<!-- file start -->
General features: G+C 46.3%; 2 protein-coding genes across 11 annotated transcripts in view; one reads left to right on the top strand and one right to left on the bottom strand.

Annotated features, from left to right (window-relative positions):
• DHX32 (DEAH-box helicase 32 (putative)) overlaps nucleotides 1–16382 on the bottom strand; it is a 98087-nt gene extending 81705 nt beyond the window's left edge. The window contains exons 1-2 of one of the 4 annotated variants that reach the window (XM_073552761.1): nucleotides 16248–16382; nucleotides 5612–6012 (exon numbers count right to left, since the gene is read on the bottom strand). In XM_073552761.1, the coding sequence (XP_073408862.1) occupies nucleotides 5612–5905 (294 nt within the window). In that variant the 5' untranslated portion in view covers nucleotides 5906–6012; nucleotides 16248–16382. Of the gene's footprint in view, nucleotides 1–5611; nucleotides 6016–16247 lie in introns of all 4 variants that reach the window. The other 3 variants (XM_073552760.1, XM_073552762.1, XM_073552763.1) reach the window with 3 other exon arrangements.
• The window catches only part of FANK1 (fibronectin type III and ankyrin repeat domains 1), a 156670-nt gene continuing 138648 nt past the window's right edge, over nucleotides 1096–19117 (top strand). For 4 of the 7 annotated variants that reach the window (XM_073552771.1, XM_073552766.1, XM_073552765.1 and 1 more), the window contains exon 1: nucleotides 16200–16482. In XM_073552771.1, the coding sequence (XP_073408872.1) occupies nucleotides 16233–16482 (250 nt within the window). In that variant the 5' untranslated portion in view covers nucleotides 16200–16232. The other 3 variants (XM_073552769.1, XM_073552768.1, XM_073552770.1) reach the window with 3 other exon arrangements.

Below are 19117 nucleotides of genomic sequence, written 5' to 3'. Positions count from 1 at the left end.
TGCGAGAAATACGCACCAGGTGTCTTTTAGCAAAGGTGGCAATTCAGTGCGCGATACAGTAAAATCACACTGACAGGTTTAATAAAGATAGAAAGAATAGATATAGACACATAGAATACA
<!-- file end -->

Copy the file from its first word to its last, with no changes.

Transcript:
General features: G+C 46.3%; 2 protein-coding genes across 11 annotated transcripts in view; one reads left to right on the top strand and one right to left on the bottom strand.

Annotated features, from left to right (window-relative positions):
• DHX32 (DEAH-box helicase 32 (putative)) overlaps nucleotides 1–16382 on the bottom strand; it is a 98087-nt gene extending 81705 nt beyond the window's left edge. The window contains exons 1-2 of one of the 4 annotated variants that reach the window (XM_073552761.1): nucleotides 16248–16382; nucleotides 5612–6012 (exon numbers count right to left, since the gene is read on the bottom strand). In XM_073552761.1, the coding sequence (XP_073408862.1) occupies nucleotides 5612–5905 (294 nt within the window). In that variant the 5' untranslated portion in view covers nucleotides 5906–6012; nucleotides 16248–16382. Of the gene's footprint in view, nucleotides 1–5611; nucleotides 6016–16247 lie in introns of all 4 variants that reach the window. The other 3 variants (XM_073552760.1, XM_073552762.1, XM_073552763.1) reach the window with 3 other exon arrangements.
• The window catches only part of FANK1 (fibronectin type III and ankyrin repeat domains 1), a 156670-nt gene continuing 138648 nt past the window's right edge, over nucleotides 1096–19117 (top strand). For 4 of the 7 annotated variants that reach the window (XM_073552771.1, XM_073552766.1, XM_073552765.1 and 1 more), the window contains exon 1: nucleotides 16200–16482. In XM_073552771.1, the coding sequence (XP_073408872.1) occupies nucleotides 16233–16482 (250 nt within the window). In that variant the 5' untranslated portion in view covers nucleotides 16200–16232. The other 3 variants (XM_073552769.1, XM_073552768.1, XM_073552770.1) reach the window with 3 other exon arrangements.

Below are 19117 nucleotides of genomic sequence, written 5' to 3'. Positions count from 1 at the left end.
TGCGAGAAATACGCACCAGGTGTCTTTTAGCAAAGGTGGCAATTCAGTGCGCGATACAGTAAAATCACACTGACAGGTTTAATAAAGATAGAAAGAATAGATATAGACACATAGAATACA